8.  The dreaded Drake:  We were very lucky - just a few hours of somewhat rock and roll both ways.  Our Captain was thrilled because we made such good time, returning in nearly smooth waters that we were able to see "Cape Horn".  The captain had never been there before and was taking lots of pictures.   

9.  Sea sickness or not:  My husband is prone to sea sickness, so he wore the patch during the Drake crossing.  I am not prone to sea sickness but just to be  safe, I used the magnectic wrist bands and initially took the Bonine meds.  Which worked I couldn't say because we were so lucky in the crossing.  Our PD said - you will either be sick or very sick, so that may be more the norm.

Lastly, pack well, get on the plane and don't worry.  You will experience what only 30,000 people a year are able to do.  It is  hard to describe what you will see, JUST GO!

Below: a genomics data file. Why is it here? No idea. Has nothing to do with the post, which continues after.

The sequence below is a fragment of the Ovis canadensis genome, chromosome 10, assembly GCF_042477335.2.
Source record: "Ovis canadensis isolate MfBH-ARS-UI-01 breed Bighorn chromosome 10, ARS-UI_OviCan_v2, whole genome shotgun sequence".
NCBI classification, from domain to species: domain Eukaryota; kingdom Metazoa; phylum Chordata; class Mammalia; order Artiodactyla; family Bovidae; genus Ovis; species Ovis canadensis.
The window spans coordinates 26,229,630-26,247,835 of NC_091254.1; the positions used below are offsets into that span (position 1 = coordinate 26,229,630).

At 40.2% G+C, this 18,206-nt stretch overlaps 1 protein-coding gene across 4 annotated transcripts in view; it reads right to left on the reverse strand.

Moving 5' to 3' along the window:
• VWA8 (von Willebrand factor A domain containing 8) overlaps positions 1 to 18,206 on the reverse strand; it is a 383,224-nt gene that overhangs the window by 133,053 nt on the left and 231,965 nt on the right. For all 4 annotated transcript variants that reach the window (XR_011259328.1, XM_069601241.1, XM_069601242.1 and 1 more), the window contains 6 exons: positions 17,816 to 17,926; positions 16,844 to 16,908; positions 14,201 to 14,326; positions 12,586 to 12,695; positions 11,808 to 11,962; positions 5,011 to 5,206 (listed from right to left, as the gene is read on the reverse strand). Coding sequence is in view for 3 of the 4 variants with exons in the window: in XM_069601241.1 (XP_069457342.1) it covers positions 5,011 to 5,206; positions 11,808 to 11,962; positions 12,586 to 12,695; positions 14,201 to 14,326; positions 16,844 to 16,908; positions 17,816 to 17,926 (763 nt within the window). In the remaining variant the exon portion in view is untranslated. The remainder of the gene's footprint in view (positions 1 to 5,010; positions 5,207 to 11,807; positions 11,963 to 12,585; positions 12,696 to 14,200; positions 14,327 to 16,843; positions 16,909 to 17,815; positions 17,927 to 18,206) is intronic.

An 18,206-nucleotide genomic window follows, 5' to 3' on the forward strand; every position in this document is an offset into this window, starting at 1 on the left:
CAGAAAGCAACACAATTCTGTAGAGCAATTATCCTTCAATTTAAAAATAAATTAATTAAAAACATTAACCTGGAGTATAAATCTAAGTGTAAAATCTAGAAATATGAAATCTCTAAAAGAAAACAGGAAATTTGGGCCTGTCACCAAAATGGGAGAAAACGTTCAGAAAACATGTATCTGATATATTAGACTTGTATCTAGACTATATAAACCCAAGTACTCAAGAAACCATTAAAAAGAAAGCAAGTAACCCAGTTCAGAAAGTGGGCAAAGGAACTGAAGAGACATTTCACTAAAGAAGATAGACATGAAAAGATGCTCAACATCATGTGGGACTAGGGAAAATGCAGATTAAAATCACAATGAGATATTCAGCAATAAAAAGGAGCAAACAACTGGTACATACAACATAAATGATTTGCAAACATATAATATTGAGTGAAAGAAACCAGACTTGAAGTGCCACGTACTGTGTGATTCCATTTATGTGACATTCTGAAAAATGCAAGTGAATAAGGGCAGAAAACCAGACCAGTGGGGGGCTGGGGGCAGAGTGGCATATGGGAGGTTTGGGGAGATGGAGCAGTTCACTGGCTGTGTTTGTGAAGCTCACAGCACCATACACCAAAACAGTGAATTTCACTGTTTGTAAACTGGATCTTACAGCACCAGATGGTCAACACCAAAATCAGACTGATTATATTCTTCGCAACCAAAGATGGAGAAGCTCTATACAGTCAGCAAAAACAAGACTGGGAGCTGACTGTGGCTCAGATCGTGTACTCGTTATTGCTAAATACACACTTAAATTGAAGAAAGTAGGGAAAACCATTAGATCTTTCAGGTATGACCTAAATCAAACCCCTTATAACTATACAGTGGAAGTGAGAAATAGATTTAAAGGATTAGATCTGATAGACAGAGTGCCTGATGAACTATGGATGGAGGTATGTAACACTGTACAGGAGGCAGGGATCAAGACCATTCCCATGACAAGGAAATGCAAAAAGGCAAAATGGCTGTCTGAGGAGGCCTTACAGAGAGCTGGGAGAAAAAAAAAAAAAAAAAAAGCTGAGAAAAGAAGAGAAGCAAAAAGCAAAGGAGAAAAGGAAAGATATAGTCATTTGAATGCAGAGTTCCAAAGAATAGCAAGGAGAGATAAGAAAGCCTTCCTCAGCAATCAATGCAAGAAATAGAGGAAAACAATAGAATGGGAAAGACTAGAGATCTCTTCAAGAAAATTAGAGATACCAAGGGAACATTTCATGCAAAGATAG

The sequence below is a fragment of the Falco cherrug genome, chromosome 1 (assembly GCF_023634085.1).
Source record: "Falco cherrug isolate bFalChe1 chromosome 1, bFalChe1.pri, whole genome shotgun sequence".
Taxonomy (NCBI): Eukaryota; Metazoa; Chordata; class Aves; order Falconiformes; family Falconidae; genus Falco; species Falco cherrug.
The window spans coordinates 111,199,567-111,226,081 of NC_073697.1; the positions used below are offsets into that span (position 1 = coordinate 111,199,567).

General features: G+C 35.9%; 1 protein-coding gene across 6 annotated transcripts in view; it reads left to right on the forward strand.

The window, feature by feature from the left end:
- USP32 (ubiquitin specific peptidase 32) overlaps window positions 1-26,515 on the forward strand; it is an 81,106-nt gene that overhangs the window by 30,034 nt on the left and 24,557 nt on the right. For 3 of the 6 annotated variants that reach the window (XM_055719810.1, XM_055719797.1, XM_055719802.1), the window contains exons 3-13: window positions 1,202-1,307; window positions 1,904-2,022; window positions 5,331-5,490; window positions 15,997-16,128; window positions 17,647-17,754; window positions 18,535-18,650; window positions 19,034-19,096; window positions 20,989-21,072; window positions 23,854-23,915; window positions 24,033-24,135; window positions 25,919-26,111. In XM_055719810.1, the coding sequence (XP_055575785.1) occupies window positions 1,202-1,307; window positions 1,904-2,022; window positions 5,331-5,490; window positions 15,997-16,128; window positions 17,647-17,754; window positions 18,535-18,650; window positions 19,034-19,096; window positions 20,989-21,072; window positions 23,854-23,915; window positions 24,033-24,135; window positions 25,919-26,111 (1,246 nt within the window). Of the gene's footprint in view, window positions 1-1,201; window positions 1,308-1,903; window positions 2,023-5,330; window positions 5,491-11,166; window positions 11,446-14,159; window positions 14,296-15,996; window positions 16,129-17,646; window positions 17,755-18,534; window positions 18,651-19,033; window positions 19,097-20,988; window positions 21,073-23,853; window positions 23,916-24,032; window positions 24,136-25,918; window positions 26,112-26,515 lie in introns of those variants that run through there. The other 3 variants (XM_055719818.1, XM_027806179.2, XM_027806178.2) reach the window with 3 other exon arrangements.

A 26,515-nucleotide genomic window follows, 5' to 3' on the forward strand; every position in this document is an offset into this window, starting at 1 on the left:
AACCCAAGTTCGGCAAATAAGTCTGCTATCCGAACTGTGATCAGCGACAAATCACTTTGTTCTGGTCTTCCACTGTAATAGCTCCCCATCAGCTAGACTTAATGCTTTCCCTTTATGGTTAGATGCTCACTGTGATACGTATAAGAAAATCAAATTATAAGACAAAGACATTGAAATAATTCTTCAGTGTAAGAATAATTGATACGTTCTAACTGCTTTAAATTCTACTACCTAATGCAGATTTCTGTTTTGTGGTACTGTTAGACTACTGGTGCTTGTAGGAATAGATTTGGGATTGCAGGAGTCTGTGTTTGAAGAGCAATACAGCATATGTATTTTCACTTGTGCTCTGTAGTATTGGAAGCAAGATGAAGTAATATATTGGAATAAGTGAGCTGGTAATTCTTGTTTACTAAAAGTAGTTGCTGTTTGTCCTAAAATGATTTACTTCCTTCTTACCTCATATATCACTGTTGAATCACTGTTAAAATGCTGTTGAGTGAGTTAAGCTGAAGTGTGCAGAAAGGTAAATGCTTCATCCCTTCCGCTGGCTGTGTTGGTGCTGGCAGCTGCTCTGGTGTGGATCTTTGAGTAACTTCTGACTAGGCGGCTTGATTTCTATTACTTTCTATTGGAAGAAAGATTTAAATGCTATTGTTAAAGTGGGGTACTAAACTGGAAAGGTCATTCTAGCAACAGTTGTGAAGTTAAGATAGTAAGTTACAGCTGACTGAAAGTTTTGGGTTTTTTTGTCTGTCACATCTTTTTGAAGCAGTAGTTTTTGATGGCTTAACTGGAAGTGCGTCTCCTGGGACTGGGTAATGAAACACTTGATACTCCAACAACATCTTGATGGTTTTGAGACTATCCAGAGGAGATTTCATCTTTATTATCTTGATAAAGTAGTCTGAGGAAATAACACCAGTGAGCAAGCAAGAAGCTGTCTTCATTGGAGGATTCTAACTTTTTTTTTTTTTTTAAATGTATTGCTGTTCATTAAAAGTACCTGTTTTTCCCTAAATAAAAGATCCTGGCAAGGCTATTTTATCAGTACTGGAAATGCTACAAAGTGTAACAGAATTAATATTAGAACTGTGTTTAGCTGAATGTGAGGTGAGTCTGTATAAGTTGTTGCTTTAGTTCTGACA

Author: mertziek

Joined: 9/2/2010
Posts: 35
GCT Trips Taken: 5
OAT Trips Taken: 0
Traveler Since: 2010

March 09, 2014

Definitely take a walking stick.  The trails are slippery, very uneven and narrow so the poles help maintain your balance.  There were times I could have used two.  They also worked good for getting up to the shore after you disembark the zodiacs.  I would say the majority of people had at least one on our trip.  As to the gloves, I bought the surf caster gloves with the split finger and ended up just wearing my liners all of the time but we had extremely calm conditions for the 4 days we were in Antarctica and never had to worry about my hands getting wet.